What a Baby Can Teach You About Adulting at Work by@cveasey

What a Baby Can Teach You About Adulting at Work

As someone who has always had an interest in computing, programming and technology it might surprise you to discover that I am something of an introvert. During my earlier years I was very loud and obnoxious, especially in large social gatherings, which is all that is required when I was younger (be seen or be dead). As the years kept coming, however, the part of my work life that I’ve always struggled most with has been dealing with the confusing and intelligible whims of people and not the technical issues. The hours I’ve spent in a board room trying to ascertain what my boss actually wants me to do, which would often end in a simple colour change of a banner. Likewise, I’ve bumped heads with colleagues who I seem to irritate despite my best efforts to solve any issues they throw my way. What I’m trying to say, is that despite my best efforts; I’m not much of a people person. Part of the appeal of my trade is that I get to spend a good deal of time in my own company, listening to what I want and working through problems to a rational, logical and satisfying conclusion. You can imagine how an infant could throw a spanner into my blissful equilibrium.
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Clint Veasey

From stacking tents for the airforce to working as a full stack developer.

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As someone who has always had an interest in computing, programming and technology it might surprise you to discover that I am something of an introvert.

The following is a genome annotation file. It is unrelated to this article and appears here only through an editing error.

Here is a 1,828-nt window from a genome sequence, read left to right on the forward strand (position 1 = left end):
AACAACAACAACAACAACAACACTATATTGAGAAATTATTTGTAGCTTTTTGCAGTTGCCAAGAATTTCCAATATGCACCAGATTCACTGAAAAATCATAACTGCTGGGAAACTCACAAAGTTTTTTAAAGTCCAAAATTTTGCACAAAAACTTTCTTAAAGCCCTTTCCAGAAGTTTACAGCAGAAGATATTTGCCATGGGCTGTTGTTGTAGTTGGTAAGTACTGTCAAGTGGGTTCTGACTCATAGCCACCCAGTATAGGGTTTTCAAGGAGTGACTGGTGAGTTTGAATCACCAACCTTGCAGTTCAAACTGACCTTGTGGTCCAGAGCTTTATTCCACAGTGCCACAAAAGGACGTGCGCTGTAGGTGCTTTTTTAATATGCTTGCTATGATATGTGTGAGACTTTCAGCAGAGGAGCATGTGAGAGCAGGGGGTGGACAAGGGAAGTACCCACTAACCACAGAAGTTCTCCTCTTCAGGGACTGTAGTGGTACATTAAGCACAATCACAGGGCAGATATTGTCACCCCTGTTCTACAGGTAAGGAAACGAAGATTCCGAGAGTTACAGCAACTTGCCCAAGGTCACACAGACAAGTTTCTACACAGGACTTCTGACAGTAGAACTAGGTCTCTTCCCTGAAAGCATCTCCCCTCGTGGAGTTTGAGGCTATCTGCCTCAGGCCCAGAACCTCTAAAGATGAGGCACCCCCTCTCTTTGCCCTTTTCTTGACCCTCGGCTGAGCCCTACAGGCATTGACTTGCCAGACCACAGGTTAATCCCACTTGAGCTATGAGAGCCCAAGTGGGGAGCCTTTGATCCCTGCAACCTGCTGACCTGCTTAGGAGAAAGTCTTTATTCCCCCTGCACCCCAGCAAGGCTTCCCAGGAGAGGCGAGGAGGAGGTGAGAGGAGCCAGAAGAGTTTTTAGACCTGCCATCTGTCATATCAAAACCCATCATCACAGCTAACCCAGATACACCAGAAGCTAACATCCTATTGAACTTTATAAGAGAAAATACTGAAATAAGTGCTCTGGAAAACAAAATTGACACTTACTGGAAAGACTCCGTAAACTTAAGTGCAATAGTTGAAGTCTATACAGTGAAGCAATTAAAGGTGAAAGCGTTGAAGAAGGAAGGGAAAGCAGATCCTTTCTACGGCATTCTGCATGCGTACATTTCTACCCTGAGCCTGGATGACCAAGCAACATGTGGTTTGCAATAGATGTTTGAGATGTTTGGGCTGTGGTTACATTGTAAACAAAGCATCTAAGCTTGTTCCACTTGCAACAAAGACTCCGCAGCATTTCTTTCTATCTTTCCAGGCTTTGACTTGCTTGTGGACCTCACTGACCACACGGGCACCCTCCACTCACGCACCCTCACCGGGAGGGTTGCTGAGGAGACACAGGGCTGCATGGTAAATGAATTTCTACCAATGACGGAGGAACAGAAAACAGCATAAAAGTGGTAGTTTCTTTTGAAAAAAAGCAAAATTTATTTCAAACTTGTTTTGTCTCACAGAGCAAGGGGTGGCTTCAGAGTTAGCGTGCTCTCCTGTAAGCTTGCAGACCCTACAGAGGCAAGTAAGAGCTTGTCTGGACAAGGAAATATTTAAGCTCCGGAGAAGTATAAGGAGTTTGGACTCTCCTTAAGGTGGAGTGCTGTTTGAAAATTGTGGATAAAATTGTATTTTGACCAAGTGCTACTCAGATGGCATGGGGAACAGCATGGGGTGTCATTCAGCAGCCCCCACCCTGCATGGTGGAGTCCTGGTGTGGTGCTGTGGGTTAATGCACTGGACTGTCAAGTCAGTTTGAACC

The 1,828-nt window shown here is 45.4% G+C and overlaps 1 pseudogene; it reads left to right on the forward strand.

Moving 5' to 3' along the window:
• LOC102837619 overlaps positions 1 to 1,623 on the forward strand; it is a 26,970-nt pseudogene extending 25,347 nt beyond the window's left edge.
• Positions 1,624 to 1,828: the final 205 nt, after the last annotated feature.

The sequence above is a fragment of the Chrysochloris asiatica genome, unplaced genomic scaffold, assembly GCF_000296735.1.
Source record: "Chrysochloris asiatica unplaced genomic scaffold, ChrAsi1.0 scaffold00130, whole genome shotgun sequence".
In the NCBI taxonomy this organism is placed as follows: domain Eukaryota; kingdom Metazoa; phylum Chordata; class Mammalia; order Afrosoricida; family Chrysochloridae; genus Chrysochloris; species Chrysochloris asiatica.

During my earlier years I was very loud and obnoxious, especially in large social gatherings, which is all that is required when I was younger (be seen or be dead).


As the years kept coming, however, the part of my work life that I’ve always struggled most with has been dealing with the confusing and intelligible whims of people and not the technical issues.


The hours I’ve spent in a board room trying to ascertain what my boss actually wants me to do, which would often end in a simple colour change of a banner.


Likewise, I’ve bumped heads with colleagues who I seem to irritate despite my best efforts to solve any issues they throw my way.


What I’m trying to say, is that despite my best efforts; I’m not much of a people person.


Part of the appeal of my trade is that I get to spend a good deal of time in my own company, listening to what I want and working through problems to a rational, logical and satisfying conclusion.


You can imagine how an infant could throw a spanner into my blissful equilibrium.


It is a lot more work than I ever thought it could be, but already this small, mewling doppelganger has taught me more about my common man than the best part of a decade floating around offices and virtual conference rooms.

Anger is Not Personal Until it is

How many times has your boss or a colleague been unnecessarily abrupt, rude or dismissive of you?


My first thought was always “what have I done?” followed quickly be “what is their problem!?”.


I’ve not always handled conflict with grace, I have to admit.


When my child is hungry. He yells.


People say babies cry. Mine doesn’t. He screams and yells whilst thrashing his tiny arms around as his face gets redder and redder.


He yells if he’s hungry.

He yells if he’s wet.

He yells if he’s tired.